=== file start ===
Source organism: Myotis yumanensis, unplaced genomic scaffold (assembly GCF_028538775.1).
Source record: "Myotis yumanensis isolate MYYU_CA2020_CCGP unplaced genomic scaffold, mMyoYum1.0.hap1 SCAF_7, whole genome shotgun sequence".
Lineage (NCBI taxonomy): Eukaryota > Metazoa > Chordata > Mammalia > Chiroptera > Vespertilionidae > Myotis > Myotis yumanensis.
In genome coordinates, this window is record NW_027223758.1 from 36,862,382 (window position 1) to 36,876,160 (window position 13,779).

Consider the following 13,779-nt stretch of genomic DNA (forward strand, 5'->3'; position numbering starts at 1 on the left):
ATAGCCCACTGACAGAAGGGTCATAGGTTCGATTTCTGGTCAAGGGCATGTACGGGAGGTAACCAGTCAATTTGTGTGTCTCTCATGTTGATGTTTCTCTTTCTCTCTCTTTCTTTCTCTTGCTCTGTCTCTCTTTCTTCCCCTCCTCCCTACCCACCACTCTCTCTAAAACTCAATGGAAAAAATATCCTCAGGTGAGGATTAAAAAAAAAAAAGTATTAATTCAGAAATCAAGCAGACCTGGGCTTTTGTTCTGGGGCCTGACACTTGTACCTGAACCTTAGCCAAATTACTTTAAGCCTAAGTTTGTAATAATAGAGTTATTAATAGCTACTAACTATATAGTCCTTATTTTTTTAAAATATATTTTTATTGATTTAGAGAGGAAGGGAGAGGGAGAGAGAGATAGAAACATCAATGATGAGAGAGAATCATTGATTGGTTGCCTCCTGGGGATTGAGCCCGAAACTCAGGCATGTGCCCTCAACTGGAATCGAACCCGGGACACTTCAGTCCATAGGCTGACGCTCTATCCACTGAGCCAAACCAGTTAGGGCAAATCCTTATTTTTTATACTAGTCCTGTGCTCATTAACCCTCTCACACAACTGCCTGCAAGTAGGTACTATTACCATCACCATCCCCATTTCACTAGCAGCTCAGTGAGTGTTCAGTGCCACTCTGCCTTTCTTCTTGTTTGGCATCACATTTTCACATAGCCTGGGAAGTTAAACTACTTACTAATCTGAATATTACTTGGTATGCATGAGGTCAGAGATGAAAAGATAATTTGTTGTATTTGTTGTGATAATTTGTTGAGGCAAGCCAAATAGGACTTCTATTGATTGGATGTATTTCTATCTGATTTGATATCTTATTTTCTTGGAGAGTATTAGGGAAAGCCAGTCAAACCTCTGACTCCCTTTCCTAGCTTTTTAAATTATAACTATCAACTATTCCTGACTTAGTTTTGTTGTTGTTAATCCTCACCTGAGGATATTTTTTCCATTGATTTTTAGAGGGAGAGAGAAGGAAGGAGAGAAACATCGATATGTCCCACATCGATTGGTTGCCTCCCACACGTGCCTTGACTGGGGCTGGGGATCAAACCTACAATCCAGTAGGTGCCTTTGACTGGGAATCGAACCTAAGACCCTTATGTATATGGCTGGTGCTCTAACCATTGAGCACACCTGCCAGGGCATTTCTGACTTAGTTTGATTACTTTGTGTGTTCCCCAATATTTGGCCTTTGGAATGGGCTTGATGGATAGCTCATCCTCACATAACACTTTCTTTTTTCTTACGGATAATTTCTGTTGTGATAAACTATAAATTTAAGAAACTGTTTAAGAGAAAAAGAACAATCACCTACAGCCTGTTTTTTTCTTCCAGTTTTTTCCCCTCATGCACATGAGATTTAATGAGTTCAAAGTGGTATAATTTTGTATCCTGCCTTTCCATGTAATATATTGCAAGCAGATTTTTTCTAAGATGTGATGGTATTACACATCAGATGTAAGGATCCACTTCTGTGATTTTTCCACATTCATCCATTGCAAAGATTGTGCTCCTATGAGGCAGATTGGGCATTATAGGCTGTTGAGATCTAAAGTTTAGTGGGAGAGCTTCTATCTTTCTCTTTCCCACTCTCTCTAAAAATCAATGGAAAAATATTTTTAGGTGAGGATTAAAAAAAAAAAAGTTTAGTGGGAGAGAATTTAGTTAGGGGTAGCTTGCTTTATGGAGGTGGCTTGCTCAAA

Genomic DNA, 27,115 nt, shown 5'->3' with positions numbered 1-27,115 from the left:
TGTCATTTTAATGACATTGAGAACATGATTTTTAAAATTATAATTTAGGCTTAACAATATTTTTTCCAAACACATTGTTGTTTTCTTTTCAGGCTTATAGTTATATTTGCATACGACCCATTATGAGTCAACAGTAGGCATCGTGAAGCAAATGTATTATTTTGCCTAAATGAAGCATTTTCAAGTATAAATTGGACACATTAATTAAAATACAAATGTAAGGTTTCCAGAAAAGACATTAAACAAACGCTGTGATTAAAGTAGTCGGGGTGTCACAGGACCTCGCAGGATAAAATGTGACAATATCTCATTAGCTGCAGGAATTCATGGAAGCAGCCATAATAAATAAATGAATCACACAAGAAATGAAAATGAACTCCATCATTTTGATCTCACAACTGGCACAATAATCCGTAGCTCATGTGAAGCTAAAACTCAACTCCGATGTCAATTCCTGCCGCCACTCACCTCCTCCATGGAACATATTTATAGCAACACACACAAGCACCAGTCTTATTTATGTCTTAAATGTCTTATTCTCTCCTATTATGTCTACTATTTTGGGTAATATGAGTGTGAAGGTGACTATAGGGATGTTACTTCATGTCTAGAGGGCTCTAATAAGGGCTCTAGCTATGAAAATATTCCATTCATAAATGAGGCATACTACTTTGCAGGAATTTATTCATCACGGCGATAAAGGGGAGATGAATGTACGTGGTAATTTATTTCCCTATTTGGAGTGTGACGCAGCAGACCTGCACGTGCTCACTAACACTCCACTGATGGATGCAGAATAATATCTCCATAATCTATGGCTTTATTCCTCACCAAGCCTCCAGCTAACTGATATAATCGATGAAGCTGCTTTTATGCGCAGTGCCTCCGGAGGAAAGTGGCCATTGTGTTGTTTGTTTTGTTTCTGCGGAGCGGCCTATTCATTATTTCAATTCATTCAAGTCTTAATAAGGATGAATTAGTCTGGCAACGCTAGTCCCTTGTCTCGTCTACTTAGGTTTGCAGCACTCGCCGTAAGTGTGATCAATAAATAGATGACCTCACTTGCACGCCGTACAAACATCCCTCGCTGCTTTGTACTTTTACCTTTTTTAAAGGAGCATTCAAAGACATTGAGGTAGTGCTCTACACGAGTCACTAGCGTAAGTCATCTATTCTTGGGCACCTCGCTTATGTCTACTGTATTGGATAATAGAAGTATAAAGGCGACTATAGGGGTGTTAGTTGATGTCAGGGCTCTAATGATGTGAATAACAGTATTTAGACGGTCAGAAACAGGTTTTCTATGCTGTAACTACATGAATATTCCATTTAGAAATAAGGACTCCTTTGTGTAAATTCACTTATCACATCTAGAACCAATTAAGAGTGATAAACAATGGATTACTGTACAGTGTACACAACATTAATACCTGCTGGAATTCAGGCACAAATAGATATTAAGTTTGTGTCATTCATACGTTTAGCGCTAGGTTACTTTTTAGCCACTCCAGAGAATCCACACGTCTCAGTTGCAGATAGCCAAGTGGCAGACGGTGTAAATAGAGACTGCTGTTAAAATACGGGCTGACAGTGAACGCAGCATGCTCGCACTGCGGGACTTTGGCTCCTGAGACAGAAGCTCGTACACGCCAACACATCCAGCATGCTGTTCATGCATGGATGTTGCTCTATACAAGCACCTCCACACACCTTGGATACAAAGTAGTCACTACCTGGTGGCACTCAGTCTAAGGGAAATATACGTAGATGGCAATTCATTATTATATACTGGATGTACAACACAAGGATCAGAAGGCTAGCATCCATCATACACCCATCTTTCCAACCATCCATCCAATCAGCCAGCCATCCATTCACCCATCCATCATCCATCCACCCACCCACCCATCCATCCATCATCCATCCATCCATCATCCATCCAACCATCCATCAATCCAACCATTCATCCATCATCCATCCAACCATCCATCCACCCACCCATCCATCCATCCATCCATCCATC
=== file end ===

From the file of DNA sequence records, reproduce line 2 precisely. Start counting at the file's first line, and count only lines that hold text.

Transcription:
Source record: "Myotis yumanensis isolate MYYU_CA2020_CCGP unplaced genomic scaffold, mMyoYum1.0.hap1 SCAF_7, whole genome shotgun sequence".